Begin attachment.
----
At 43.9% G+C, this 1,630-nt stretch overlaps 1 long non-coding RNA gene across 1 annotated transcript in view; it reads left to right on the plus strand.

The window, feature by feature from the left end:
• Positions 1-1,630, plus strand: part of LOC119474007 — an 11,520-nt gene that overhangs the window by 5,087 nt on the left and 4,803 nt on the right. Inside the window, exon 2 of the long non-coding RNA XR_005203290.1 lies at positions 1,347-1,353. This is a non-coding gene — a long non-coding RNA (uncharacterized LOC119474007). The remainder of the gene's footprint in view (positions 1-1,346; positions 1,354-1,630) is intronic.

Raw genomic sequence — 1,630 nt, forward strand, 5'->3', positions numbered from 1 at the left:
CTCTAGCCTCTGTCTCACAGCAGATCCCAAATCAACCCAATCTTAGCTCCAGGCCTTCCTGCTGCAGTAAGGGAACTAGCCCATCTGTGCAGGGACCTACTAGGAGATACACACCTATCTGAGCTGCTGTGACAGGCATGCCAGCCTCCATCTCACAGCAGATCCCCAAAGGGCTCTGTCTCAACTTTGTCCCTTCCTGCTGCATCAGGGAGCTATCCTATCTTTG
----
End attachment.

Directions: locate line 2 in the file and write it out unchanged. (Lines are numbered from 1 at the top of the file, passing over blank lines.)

The window, feature by feature from the left end: